NSTec Environmental Restoration

2008-03-01T23:59:59.000Z

11

Corrective Action Investigation Plan for Corrective Action Unit 552: Area 12 Muckpile and Ponds, Nevada Test Site, Nevada: Revision 0  

Science Conference Proceedings (OSTI)

This Corrective Action Investigation Plan contains the U.S. Department of Energy, National Nuclear Security Administration Nevada Site Office's approach for collecting the data necessary to evaluate corrective action alternatives appropriate for the closure of Corrective Action Unit (CAU) 552: Area 12 Muckpile and Ponds, Nevada Test Site (NTS), Nevada, under the Federal Facility Agreement and Consent Order. Located in Area 12 on the NTS, CAU 552 consists of two Corrective Action Sites (CASs): 12-06-04, Muckpile; 12-23-05, Ponds. Corrective Action Site 12-06-04 in Area 12 consists of the G-Tunnel muckpile, which is the result of tunneling activities. Corrective Action Site 12-23-05 consists of three dry ponds adjacent to the muckpile. The toe of the muckpile extends into one of the ponds creating an overlap of two CASs. The purpose of the investigation is to ensure that adequate data are collected to provide sufficient and reliable information to identify, evaluate, and select technic ally viable corrective actions. The results of the field investigation will support a defensible evaluation of corrective action alternatives in the corrective action decision document.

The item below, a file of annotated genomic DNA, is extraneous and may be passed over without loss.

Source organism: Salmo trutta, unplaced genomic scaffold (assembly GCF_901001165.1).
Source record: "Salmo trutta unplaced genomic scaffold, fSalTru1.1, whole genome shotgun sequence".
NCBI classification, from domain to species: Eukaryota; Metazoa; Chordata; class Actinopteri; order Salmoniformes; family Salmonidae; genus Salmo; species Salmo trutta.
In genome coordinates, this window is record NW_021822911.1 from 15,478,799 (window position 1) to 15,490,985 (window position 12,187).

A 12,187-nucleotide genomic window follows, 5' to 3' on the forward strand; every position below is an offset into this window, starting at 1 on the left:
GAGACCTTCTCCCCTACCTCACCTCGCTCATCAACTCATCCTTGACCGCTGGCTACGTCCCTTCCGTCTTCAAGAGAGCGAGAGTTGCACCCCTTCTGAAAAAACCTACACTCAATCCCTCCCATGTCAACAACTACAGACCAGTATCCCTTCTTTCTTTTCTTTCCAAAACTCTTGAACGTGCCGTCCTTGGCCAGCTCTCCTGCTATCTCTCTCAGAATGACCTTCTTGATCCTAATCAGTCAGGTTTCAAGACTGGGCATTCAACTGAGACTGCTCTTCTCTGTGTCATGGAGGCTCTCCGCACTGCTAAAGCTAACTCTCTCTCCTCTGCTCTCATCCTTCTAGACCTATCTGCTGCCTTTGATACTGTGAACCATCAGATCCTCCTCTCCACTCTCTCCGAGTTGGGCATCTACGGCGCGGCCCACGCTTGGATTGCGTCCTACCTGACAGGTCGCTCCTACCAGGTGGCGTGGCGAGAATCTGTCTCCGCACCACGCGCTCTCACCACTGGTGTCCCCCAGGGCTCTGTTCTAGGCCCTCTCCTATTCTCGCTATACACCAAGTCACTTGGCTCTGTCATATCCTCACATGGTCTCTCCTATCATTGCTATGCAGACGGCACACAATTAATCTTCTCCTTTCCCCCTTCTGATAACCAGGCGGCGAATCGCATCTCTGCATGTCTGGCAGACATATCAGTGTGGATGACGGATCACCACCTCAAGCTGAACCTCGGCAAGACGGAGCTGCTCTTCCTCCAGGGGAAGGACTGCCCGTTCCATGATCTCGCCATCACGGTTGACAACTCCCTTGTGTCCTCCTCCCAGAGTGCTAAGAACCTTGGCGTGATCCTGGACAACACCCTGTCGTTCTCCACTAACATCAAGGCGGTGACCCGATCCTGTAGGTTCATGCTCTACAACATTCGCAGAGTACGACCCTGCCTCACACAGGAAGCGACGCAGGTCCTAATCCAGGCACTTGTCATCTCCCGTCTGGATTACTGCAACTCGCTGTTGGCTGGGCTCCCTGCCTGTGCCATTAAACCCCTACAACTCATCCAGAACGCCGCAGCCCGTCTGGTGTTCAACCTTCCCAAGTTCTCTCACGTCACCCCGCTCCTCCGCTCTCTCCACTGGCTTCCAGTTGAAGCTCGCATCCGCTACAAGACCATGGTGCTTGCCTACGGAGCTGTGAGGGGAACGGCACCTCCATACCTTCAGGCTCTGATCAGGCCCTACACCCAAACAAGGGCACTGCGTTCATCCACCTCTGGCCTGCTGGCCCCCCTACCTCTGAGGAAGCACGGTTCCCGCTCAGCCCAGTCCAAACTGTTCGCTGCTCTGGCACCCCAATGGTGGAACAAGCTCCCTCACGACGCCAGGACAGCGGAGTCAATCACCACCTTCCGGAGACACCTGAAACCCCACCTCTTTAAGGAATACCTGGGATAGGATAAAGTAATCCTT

U.S. Department of Energy, National Nuclear Security Administration Nevada Site Office

2004-04-06T23:59:59.000Z

12

H-Area, K-Area, and Par Pond Sewage Sludge Application Sites groundwater monitoring report. Third quarter 1994  

SciTech Connect

Groundwater samples from the three wells at the H-Area Sewage Sludge Application Site (HSS wells) are analyzed quarterly for constituents as required by South Carolina Department of Health and Environmental Control (SCDHEC) Construction Permit 12,076. Samples from the three wells at the K-Area Sewage Sludge Application Site (KSS wells) and the three wells at the quired by SCDHEC Construction Permit 13,173. All samples are also analyzed as requested for other constituents as part of the Savannah River Site (SRS) Groundwater Monitoring Program. Annual analyses for other constituents, primarily metals, also are required by the permits. No constituents exceeded the SCDHEC final Primary Drinking Water Standard in any well from the H-Area, K-Area, and Par Pond Sewage Sludge Application Sites. Aluminum and iron were above Flag 2 criteria in one or more wells in the three sites during third quarter 1994. These constituents were not analyzed during the previous quarter. Third quarter results are similar to results for first quarter 1994.